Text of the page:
Delta Lake Community Growth

Today, the Delta Lake project is thriving with over 190 contributors across more than 70 organizations, nearly two-thirds of whom are from outside Databricks contributors from leading companies like Apple, IBM, Microsoft, Disney, Amazon, and eBay, just to name a few. In fact, we've seen a 633% increase in contributor strength (as defined by the Linux Foundation) over the past three years. It's this level of support that is the heart and strength of this open source project.

Graph showing consistent growth of contributor numbers to the project
"Graph showing consistent growth of contributor numbers to the project"

Source: Linux Foundation Contributor Strength: The growth in the aggregated count of unique contributors analyzed during the last three years. A contributor is anyone who is associated with the project by means of any code activity (commits/PRs/changesets) or helping to find and resolve bugs.

Delta Lake: the fastest and most advanced multi-engine storage format

Delta Lake was built for not just one tech company's special use case but for a large variety of use cases representing the breadth of our customers and community, from finance, healthcare, manufacturing, operations, to public sector. Delta Lake has been deployed and battle-tested in 10s of thousands of deployments from the largest tables ranging in exabytes. As a result, time and again, Delta Lake comes out in real-world customer testing and third-party benchmarking as far ahead of other formats1 on performance and ease of use.

With Delta Sharing, it is easy for anyone to easily share data and read data shared from other Delta tables. We released Delta Sharing in 2021 to give the data community an option to break free of vendor lock-in. As data sharing became more popular, most of you expressed frustrations of even more data silos (now even outside the organization) due to proprietary data format and proprietary compute required to read it. Delta Sharing introduced an open protocol for secure real-time exchange of large data sets, which enables secure data sharing across products for the first time. Data users could now directly connect to the shared data through Pandas, Tableau, Presto, Trino, or dozens of other systems that implement the open protocol, without having to use any proprietary systems - including Databricks.

Delta Lake also boasts the richest ecosystem of direct connectors such as Flink, Presto, and Trino, giving you the ability to read and write to Delta Lake directly from the most popular engines without Apache Spark. Thanks to the Delta Lake contributors from Scribd and Back Market, you can also use Delta Rust - a foundational Delta Lake library in Rust that enables Python, Rust, and Ruby developers to read and write Delta without any big data framework. Today, Delta Lake is the most widely used storage layer in the world, with over 7 million monthly downloads; growing by 10x in monthly downloads in just one year.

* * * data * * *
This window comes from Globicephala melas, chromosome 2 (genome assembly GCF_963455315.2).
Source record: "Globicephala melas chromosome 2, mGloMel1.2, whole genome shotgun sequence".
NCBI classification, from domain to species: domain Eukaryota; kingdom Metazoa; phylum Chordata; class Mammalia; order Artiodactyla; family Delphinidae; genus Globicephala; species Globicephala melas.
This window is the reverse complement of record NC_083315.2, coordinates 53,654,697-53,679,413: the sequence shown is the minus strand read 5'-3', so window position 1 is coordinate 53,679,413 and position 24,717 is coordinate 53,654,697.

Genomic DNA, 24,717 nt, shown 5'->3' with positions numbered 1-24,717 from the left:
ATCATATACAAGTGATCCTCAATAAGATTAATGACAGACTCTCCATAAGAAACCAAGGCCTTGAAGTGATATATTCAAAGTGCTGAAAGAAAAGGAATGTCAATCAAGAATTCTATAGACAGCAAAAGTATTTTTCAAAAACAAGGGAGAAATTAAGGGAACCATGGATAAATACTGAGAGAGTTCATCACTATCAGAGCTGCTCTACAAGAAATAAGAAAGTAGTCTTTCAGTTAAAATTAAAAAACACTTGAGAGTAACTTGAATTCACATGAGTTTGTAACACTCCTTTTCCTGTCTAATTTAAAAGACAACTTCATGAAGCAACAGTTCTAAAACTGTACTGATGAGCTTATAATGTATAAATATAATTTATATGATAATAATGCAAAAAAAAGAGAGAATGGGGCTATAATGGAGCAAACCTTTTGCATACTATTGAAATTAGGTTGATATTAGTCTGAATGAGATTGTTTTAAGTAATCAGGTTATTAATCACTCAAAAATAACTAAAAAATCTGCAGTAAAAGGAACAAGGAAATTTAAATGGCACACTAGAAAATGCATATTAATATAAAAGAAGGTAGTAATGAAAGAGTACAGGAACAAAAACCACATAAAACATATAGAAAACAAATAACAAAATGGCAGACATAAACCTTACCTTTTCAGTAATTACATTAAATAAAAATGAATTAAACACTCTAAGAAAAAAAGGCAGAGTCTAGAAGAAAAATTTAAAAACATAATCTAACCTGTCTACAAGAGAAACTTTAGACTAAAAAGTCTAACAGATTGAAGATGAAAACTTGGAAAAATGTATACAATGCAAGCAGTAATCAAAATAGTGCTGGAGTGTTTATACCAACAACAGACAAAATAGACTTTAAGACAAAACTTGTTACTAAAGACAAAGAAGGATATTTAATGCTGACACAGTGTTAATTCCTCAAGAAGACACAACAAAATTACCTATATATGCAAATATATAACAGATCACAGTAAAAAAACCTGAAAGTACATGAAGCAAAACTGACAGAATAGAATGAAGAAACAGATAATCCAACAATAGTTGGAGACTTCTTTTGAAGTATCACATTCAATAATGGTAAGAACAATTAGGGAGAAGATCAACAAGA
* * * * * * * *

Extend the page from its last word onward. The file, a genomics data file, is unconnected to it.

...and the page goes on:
Graph showing immense growth in monthly downloads over the past year
"Graph showing immense growth in monthly downloads over the past year"

Announcing Delta 2.0: Bringing everything to open source

Delta Lake 2.0, the latest release of Delta Lake, will further enable our massive community to benefit from all Delta Lake innovations with all Delta Lake APIs being open-sourced — in particular, the performance optimizations and functionality brought on by Delta Engine like ZOrder, Change Data Feed, Dynamic Partition Overwrites, and Dropped Columns. As a result of these new features, Delta Lake continues to provide unrivaled, out-of-the-box price-performance for all lakehouse workloads from streaming to batch processing — up to 4.3x faster compared to other storage layers. In the past six months, we spent significant effort to take all these performance enhancements and contribute them to Delta Lake. We are therefore open-sourcing all of Delta Lake and committing to ensuring that all features of Delta Lake will be open-sourced moving forward.

Delta 2.0 open-sourced features
"Delta 2.0 open-sourced features"

We are excited to see Delta Lake go from strength to strength. We look forward to partnering with you to continue the rapid pace of innovation and adoption of Delta Lake for years to come.

Interested in participating in the open-source Delta Lake community?
Visit Delta Lake to learn more; you can join the Delta Lake community via Slack and Google Group.